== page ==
Recent PPTA press/media releases.

Link to PPTA webpage Posters and archived releases

$200 million wasted on inadequate professional development

12 July 2013

The government is spending $200 million a year on woefully inadequate teacher professional learning and development (PLD) that does not help lift student achievement.

A report based on two separate PPTA surveys shows both teachers and school leaders agree current PLD provision is inadequate, piecemeal and incoherent - raising serious questions as to whether this money is being well-spent.

The surveys were conducted in May this year after noise in the sector over the current PLD provision had grown to an unbearable level, PPTA president Angela Roberts said.  

"There is clearly a need to ensure the professional learning that happens in schools challenges teachers to work differently with students to raise their achievement, but 44% of teachers said that only happened sometimes with the current provision of PLD.

"Visiting international experts have reiterated the importance of teacher professional development in improving equity of student achievement. This is an issue that needs the urgent attention of the government," she said.

One of the biggest concerns voiced by both teachers and school leaders was the lack of local provision for PLD, Roberts said.

The current contestable contracts tended to be centred on particular providers, often a long way from where the PLD must be delivered, dismantling a trusted model of ongoing local support.

"The closeness to the contract directly influences the quality of PLD. If you are in Taranaki, Wainuiomata or Gisborne you will have worse PLD opportunities than in Auckland or Hamilton," she said.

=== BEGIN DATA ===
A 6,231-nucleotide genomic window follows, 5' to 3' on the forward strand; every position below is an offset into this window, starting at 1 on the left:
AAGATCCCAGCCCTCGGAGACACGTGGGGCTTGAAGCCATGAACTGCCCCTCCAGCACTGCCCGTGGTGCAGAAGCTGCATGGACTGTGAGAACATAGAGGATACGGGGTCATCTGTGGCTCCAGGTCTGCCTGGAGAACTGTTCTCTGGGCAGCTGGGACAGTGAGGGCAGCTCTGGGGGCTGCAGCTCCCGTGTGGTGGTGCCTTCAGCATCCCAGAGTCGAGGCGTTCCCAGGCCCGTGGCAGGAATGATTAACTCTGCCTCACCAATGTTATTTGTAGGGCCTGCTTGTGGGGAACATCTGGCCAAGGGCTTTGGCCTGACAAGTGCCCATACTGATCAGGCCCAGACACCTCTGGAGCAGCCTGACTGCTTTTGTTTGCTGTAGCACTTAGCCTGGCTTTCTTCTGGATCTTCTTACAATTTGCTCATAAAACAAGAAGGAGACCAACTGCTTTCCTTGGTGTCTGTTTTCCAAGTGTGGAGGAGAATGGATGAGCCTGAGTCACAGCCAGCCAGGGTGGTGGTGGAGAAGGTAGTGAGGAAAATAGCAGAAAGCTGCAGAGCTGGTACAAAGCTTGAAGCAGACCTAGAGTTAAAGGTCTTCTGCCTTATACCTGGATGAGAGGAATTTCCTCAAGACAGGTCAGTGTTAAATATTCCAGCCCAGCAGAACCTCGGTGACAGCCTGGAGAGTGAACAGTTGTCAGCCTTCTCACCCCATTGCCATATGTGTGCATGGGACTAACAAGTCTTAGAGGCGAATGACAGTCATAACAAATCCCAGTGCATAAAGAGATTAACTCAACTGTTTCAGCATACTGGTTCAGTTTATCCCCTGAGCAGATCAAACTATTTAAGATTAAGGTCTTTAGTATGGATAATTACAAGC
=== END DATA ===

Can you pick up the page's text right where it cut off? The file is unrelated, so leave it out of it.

Research reveals 1 in 5 failure claim inaccurate and simplistic

8 July 2013

"One in five students is failing" is a catch cry used so often that PPTA commissioned research to get to the bottom of it.

The results, presented by researchers Liz Gordon and Brian Easton today, reveal the simplistic nature of the claim and the complex issues being ignored every time it is made.

PPTA president Angela Roberts said the overlapping issues of ethnicity, gender and socio-economic status were ignored when simplistic figures such "˜1 in 5' or "˜20% of students are failing' were bandied about.

"The message of there being a crisis in schooling is being used to drive through radical policies, but there is not a crisis. There are challenges and we need to deal with these by recognising the complexity of the issues," she said.

The government's practice of separating out a single factor "“ such as ethnicity "“ and comparing one sub-group to other whole populations was "statistically grossly misleading" and failed to recognise many of the factors contributing to underachievement, Roberts said.

The closest to the politically popular 20% figure the researchers were able to find was that 14.3% of students failed to achieve proficiency level 2 on PISA reading "“ and a closer examination of this group showed that 74% were male and that socio-economic factors such as parental income and the number of books in the home were clearly contributing issues.


Voters say no to unregistered teachers and private profiteering "“ PPTA survey

14 May 2013

An overwhelming number of respondents to a new survey on charter schools do not want unregistered teachers and private profiteering in taxpayer-funded schools.